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benthic
  • North-West Atlantic Ocean species (NWARMS)
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anadromous species; born in the river, migrates to sea as adults and returns to spawn
  • North-West Atlantic Ocean species (NWARMS)
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Habitat Type: Freshwater

Comments: Adults spend most of their lives (about 18 months) at sea. Spawning occurs in rivers and tributary streams, in lower tidal areas in some rivers. After juveniles emerge from gravel (in April-May), they immediately move downstream to estuary. Young fish may be found in inshore waters for several months before they move to sea (Scott and Crossman 1973). Introduced population in Great Lakes is unique in completing life cycle entirely in fresh water.

Spawns in gravel of rivers and tributary streams, generally in tidal portion or lower reaches of natal stream (generally within a few kilometers of the sea). Spawning female excavates several redds, or nests, that each may be 3 ft long and 1.5 ft deep in about 1-2 ft of water (Scott and Crossman 1973). Female covers redd after egg deposition.

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Environment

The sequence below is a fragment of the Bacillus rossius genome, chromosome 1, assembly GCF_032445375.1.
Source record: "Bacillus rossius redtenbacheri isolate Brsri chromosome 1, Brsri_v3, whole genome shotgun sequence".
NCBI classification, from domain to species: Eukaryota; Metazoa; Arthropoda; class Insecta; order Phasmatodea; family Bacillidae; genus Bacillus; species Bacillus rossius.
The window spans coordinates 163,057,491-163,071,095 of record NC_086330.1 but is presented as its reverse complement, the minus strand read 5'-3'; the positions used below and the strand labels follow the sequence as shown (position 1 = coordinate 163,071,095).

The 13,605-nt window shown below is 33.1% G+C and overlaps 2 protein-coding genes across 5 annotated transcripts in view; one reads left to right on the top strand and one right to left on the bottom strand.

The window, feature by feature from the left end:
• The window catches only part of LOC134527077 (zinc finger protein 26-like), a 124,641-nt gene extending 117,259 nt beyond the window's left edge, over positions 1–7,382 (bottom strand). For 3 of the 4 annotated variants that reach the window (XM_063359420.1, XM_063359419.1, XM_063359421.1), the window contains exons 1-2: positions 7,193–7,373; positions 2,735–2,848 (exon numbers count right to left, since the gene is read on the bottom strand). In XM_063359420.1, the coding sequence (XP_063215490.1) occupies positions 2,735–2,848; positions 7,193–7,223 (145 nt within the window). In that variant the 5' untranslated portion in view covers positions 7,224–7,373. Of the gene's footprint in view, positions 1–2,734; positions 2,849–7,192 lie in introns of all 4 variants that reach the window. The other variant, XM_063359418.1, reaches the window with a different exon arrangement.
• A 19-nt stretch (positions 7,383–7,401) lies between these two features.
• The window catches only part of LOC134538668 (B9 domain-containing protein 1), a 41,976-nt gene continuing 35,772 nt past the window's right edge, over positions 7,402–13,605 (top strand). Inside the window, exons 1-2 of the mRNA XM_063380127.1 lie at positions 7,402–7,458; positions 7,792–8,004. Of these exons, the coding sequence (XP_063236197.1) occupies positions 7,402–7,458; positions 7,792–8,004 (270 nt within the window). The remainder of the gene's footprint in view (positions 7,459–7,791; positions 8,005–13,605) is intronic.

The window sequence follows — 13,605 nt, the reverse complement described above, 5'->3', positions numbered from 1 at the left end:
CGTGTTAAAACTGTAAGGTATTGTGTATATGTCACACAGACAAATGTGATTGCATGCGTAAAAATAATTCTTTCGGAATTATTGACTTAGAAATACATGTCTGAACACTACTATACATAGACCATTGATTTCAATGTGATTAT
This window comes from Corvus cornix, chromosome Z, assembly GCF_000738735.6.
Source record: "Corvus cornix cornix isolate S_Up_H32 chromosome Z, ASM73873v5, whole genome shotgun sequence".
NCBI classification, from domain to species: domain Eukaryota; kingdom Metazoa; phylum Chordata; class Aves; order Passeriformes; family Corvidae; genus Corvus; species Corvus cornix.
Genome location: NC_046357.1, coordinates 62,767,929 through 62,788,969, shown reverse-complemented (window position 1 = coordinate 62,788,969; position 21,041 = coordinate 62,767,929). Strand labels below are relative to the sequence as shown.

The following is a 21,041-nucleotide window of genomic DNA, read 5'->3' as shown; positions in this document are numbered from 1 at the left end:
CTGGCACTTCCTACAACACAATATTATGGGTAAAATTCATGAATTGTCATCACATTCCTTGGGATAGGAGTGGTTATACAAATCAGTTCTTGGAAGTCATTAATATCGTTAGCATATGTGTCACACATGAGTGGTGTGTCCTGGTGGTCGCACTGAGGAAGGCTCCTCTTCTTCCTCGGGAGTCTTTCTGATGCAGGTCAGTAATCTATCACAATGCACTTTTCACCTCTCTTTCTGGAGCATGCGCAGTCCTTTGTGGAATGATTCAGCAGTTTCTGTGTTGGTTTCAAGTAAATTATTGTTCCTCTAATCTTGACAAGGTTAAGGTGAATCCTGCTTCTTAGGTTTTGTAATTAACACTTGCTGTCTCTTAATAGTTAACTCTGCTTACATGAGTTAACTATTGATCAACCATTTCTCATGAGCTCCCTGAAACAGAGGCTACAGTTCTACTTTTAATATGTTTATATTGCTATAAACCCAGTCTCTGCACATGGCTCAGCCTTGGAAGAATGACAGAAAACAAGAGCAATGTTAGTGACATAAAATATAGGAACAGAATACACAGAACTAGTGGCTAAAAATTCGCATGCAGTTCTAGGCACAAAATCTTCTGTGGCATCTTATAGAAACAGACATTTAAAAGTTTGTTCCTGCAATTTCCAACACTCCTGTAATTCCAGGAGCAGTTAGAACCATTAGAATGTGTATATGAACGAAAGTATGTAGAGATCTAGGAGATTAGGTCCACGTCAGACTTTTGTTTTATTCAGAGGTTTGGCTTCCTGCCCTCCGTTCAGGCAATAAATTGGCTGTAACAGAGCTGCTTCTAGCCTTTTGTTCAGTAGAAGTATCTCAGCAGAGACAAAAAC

demersal; anadromous (Ref. 51243); freshwater; brackish; marine; depth range 0 - 250 m (Ref. 50550)
  • Fedorov, V.V., I.A. Chereshnev, M.V. Nazarkin, A.V. Shestakov and V.V. Volobuev 2003 Catalog of marine and freswater fishes of the northern part of the Sea of Okhotsk. Vladivostok: Dalnauka, 2003. 204 p. (Ref. 50550)
  • Riede, K. 2004 Global register of migratory species - from global to regional scales. Final Report of the R&D-Projekt 808 05 081. Federal Agency for Nature Conservation, Bonn, Germany. 329 p. (Ref. 51243)
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Depth range based on 30 specimens in 1 taxon.
Water temperature and chemistry ranges based on 4 samples.

Environmental ranges
  Depth range (m): 0 - 174.5
  Temperature range (°C): -0.321 - 7.443
  Nitrate (umol/L): 3.638 - 26.963
  Salinity (PPS): 30.327 - 33.771
  Oxygen (ml/l): 3.157 - 7.860
  Phosphate (umol/l): 1.021 - 2.219
  Silicate (umol/l): 18.279 - 40.988

Graphical representation

Depth range (m): 0 - 174.5

Temperature range (°C): -0.321 - 7.443

Nitrate (umol/L): 3.638 - 26.963

Salinity (PPS): 30.327 - 33.771

Oxygen (ml/l): 3.157 - 7.860

Phosphate (umol/l): 1.021 - 2.219

Silicate (umol/l): 18.279 - 40.988
 
Note: this information has not been validated. Check this *note*. Your feedback is most welcome.

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Depth: 0 - 250m.